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MATCH POINT

London Calling
"Crossing the pond” for the first time in his professional life, Woody Allen was happy to tap England's wealth of talent on both sides of the camera. 

Working with Allen for the first time, cinematographer Remi Adefarasin was impressed by the director's methods, noting, "Woody likes to stay close to the camera when we're rolling so he can see the actors' faces. He does not use a video monitor because he recognizes that they can be deceiving.”

London's famous weather also provided great atmosphere for Allen and Adefarasin. Allen remarks, "London has beautiful grey skies when it's overcast, which is much of the time. The flat light gives a color saturation to everything that's very rich and beautiful for photography.”

Production designer Jim Clay and costume designer Jill Taylor were also first-time Allen collaborators. For the actors' wardrobes, Taylor avoided overly stylized costumes, instead going for more classic, timeless fashions that were also class-conscious, in keeping with the story.

Jim Clay played a vital role in introducing Allen to the London environs that would play a major part in "Match Point.” "Jim Clay made a tremendous contribution to this film,” Allen states. "He was so meticulous and imaginative. He came up with great locations, wonderful sets and perfect solutions to any problems that arose.”

Whenever possible, Allen prefers to use practical sets, and with the help of Clay and location manager Sue Quinn, he was able to capitalize on many landmark locations in and around London. Londoners and frequent visitors to the historic city might recognize the Tate Modern, where Chris Wilton has a fateful reunion with Nola; the Queen's Club, where Chris and Tom first meet; the Royal Opera House, where Chris is introduced to the rest of the Hewett family; the modern Parliament View building, where Chris and Chloe find their upscale apartment; and the newest addition to the London skyline, the award-winning Sir Norman Foster-designed "Gherkin building,” where Chris' new office is located. Outside of London, the vast Englefield Estate became the magnificent Hewett family home.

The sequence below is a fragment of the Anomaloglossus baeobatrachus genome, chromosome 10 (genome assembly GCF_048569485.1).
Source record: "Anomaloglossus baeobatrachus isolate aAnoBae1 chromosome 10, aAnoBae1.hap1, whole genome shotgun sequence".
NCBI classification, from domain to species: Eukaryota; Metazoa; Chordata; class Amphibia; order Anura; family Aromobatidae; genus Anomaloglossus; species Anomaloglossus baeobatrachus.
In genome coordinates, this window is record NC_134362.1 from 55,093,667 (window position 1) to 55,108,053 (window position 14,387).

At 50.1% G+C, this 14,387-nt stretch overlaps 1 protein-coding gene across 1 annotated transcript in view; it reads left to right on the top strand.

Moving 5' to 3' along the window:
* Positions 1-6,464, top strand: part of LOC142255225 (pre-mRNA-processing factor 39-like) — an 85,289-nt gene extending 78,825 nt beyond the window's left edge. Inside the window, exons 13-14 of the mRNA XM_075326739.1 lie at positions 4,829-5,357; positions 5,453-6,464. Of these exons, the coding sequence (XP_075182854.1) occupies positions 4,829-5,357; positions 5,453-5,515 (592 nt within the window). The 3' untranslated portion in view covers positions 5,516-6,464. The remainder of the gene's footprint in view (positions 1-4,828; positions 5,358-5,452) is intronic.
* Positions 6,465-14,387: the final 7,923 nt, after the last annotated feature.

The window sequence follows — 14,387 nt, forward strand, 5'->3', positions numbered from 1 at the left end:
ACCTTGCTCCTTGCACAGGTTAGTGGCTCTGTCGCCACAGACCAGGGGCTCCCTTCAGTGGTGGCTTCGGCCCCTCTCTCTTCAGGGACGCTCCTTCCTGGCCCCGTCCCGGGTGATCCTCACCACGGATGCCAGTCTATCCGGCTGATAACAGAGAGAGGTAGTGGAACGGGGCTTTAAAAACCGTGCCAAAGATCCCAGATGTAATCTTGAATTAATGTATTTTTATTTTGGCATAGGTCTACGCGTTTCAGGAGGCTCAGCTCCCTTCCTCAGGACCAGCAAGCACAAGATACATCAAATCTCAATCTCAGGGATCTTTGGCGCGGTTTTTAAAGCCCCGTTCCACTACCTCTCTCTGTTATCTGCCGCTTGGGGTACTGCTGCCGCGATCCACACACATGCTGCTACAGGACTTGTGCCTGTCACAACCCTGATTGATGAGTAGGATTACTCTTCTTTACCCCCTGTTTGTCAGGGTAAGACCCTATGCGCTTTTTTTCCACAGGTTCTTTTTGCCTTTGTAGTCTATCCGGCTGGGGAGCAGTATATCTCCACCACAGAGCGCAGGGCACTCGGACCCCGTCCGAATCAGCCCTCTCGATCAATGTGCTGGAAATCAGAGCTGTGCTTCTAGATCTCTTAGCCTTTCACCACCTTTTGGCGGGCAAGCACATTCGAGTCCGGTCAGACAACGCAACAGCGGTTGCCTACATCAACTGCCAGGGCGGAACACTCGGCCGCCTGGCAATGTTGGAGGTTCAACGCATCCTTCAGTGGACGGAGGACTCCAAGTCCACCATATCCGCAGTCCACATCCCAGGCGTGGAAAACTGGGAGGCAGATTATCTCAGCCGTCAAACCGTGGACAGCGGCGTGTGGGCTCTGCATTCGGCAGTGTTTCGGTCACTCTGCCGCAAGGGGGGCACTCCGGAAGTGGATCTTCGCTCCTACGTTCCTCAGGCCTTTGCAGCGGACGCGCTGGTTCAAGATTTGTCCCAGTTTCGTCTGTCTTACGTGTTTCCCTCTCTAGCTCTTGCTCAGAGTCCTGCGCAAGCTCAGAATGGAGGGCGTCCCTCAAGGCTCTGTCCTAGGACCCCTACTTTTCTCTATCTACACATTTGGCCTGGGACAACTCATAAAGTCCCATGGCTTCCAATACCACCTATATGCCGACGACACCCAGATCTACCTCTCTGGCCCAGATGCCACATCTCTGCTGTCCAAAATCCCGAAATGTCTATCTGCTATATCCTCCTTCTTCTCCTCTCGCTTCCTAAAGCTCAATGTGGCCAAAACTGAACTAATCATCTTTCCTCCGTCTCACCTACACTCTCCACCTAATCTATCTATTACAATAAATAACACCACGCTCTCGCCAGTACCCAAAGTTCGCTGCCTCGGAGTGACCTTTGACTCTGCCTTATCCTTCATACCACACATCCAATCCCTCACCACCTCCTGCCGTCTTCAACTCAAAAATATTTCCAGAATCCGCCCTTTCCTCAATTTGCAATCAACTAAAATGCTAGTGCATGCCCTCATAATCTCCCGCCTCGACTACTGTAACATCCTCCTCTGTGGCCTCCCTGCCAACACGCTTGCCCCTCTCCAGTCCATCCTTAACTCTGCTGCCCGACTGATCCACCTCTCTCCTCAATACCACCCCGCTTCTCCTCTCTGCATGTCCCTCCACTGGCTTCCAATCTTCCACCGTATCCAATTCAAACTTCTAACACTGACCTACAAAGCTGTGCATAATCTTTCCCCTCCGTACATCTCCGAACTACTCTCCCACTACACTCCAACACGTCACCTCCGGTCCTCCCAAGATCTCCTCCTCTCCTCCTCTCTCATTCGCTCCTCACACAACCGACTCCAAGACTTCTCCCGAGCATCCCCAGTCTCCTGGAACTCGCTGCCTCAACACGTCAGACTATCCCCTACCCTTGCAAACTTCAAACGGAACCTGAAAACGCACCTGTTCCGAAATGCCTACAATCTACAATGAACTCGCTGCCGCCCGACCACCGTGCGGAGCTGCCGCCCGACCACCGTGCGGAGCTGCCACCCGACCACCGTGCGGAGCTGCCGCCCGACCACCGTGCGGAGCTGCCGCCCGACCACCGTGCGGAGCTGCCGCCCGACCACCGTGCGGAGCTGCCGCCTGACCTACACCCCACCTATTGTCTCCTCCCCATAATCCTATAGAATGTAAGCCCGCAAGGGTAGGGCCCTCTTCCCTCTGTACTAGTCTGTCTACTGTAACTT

Some of the other London locations seen in "Match Point” include St. James Park, Millennium Bridge, the Royal Court Theatre, the Palace Theatre, the Covent Garden Hotel, and St. George's Gardens and Blackfriars Bridge.

In some cases it was not practical to shoot on location, so Clay and his team were also called upon to build sets for specific scenes. For example, while some filming was accomplished at the Tate Modern, a sound problem within the galleries themselves forced the production to come up with an alternative. The design team constructed a duplicate gallery, complete with paintings, in a space at the Truman Brewery.

Similarly, the scenes in the Hewetts' box at the opera were actually filmed at the Royal Opera House, but the stage was off-limits. Instead, the opera set was built on a small stage at Ealing Studios.

Once again, Woody Allen eschewed a traditional movie score in "Match Point,” but unlike any of his earlier films, in which jazz dominates the musical backdrop, opera selections—almost all sung by the legendary Enrico Caruso—provide the soundtrack for this film. One obvious reason is that a mutual interest in opera is the common ground on which Chris and the Hewetts first meet.

Allen, however, offers a more thematic explanation. "The story is operatic; it deals with the kinds of things that opera is so often about: love and lust, passion and jealousy, betrayal and tragedy…and, of course, the confluence of fate and luck.”

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